Journal Article

Gestational Exposure to Persistent Organic Pollutants: Maternal Liver Residues, Pregnancy Outcome, and Effects on Hepatic Gene Expression Profiles in the Dam and Fetus

Adedayo Adeeko, Daming Li, Josée Doucet, Gerard M. Cooke, Jacquetta M. Trasler, Bernard Robaire and Barbara F. Hales

in Toxicological Sciences

Volume 72, issue 2, pages 242-252
Published in print April 2003 | ISSN: 1096-6080
Published online April 2003 | e-ISSN: 1096-0929 | DOI: http://dx.doi.org/10.1093/toxsci/kfg023
Gestational Exposure to Persistent Organic Pollutants: Maternal Liver Residues, Pregnancy Outcome, and Effects on Hepatic Gene Expression Profiles in the Dam and Fetus

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Dietary exposure of Inuit people to a mixture of pesticides and polychlorinated biphenyls, or persistent organic pollutants (POPs), during pregnancy is a public health concern. We examined the consequences of administering the mixture of 28 POPs found in the Inuit diet (at doses representing 10–1000 times dietary levels) by gavage to pregnant Sprague-Dawley rats either during gestation days 0–19 or 8–19. The levels of individual components of the POPs mixture in the maternal liver were measured by high-resolution mass spectrometry. On gestation day 20, dams were sacrificed and pregnancy outcome determined. RNA isolated from maternal and fetal livers was 32P-labeled for gene expression profiling. The concentrations of individual POPs were increased in maternal livers of dams gavaged with the 1000× POPs mixture by 10- to 500-fold. While exposure to POPs had no significant effects on pregnancy outcome, dramatic changes were observed in the gene expression profiles of both the maternal and fetal livers. The gene expression profiles of maternal and fetal female and male liver were distinct with respect to the numbers of transcripts detected, the genes expressed exclusively in control or POPs-exposed livers, and those for which expression was up- or downregulated. While different genes were affected in each group, the overall consequence of POPs exposure on hepatic gene expression profiles was to decrease both the numbers of genes expressed and the relative intensity of expression. Thus, in utero exposure to POPs alters hepatic gene expression in the dam and the fetus; these changes may have functional implications.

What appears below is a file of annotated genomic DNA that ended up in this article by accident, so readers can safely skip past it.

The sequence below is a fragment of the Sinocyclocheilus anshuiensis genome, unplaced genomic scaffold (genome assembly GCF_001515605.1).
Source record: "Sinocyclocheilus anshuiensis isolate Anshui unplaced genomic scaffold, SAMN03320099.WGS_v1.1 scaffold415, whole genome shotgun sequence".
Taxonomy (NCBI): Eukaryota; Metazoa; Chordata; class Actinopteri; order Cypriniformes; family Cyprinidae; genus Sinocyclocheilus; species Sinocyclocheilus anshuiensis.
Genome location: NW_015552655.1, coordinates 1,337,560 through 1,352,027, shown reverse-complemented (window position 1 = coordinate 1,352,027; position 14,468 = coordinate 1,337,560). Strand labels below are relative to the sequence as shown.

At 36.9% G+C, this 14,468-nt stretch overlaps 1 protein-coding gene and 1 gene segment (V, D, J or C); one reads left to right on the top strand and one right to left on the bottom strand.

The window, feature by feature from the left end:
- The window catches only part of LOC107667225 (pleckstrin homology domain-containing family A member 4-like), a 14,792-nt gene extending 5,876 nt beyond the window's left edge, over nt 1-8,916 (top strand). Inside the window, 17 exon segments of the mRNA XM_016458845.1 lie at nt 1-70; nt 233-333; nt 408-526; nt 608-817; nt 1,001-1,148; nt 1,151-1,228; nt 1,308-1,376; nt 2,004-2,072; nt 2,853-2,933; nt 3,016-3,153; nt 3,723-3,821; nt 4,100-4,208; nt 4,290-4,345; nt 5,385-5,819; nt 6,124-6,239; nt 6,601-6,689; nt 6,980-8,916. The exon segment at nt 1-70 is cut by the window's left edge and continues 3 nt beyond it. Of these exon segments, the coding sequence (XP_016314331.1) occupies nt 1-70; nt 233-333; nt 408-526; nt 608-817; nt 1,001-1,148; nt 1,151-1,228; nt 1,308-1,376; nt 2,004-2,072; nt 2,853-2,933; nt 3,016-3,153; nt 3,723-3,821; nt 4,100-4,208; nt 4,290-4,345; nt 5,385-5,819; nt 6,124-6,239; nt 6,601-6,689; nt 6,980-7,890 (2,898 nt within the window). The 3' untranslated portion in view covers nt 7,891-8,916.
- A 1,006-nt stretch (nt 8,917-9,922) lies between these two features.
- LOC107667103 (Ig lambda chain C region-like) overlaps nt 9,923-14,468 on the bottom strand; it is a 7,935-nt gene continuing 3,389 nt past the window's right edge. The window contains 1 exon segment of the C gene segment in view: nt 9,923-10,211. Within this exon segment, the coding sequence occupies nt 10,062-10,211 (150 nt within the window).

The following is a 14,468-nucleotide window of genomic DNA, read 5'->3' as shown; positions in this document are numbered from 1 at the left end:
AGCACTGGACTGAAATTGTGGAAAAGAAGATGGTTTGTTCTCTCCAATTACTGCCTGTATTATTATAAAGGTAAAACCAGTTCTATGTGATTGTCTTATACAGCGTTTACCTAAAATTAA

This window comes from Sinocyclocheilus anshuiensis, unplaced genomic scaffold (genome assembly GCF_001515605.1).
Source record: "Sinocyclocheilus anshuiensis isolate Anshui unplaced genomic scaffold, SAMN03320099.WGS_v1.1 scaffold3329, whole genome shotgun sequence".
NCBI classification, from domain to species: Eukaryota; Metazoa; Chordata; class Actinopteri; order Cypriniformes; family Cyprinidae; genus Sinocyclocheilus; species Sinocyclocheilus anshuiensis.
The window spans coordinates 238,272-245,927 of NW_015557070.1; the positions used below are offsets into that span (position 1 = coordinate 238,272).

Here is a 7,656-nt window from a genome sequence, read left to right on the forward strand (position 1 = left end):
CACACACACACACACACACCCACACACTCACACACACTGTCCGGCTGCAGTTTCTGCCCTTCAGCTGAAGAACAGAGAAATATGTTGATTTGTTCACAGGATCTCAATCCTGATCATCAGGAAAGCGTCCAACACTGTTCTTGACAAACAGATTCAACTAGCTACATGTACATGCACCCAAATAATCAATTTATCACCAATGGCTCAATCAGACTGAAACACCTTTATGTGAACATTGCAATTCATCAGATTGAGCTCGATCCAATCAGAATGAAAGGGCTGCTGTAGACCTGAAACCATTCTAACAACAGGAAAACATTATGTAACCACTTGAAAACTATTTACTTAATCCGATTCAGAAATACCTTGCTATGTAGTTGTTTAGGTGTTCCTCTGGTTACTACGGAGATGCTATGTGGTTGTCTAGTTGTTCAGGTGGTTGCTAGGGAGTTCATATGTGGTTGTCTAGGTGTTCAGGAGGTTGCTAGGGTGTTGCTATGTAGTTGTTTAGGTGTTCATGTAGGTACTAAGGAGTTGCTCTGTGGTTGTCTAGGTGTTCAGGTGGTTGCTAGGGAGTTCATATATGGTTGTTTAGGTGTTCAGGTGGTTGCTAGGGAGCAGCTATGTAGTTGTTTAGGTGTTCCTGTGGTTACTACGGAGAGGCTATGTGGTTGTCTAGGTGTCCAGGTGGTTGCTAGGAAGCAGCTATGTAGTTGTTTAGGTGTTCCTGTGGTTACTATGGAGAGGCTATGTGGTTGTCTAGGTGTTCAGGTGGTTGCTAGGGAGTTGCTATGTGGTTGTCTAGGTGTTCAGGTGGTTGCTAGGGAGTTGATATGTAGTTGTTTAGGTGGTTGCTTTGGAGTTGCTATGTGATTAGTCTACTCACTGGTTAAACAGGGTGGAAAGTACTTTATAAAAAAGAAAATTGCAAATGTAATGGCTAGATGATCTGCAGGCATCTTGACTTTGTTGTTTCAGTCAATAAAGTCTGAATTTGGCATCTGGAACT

Keywords: persistent organic pollutants; microarray; liver; rat; fetus; pregnancy; gene expression; Inuit diet

Journal Article.  7602 words.  Illustrated.

Subjects: Medical Toxicology ; Toxicology (Non-medical)

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